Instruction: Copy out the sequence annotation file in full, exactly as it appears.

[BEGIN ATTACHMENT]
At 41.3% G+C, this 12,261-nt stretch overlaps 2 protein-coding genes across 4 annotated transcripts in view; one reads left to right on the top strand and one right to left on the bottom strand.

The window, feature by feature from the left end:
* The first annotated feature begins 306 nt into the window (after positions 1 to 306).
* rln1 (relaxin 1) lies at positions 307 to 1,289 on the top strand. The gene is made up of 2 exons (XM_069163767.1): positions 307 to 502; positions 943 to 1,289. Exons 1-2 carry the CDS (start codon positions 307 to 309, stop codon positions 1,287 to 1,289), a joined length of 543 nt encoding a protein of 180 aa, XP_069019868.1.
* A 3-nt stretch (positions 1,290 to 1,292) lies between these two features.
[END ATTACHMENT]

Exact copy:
At 41.3% G+C, this 12,261-nt stretch overlaps 2 protein-coding genes across 4 annotated transcripts in view; one reads left to right on the top strand and one right to left on the bottom strand.

The window, feature by feature from the left end:
* The first annotated feature begins 306 nt into the window (after positions 1 to 306).
* rln1 (relaxin 1) lies at positions 307 to 1,289 on the top strand. The gene is made up of 2 exons (XM_069163767.1): positions 307 to 502; positions 943 to 1,289. Exons 1-2 carry the CDS (start codon positions 307 to 309, stop codon positions 1,287 to 1,289), a joined length of 543 nt encoding a protein of 180 aa, XP_069019868.1.
* A 3-nt stretch (positions 1,290 to 1,292) lies between these two features.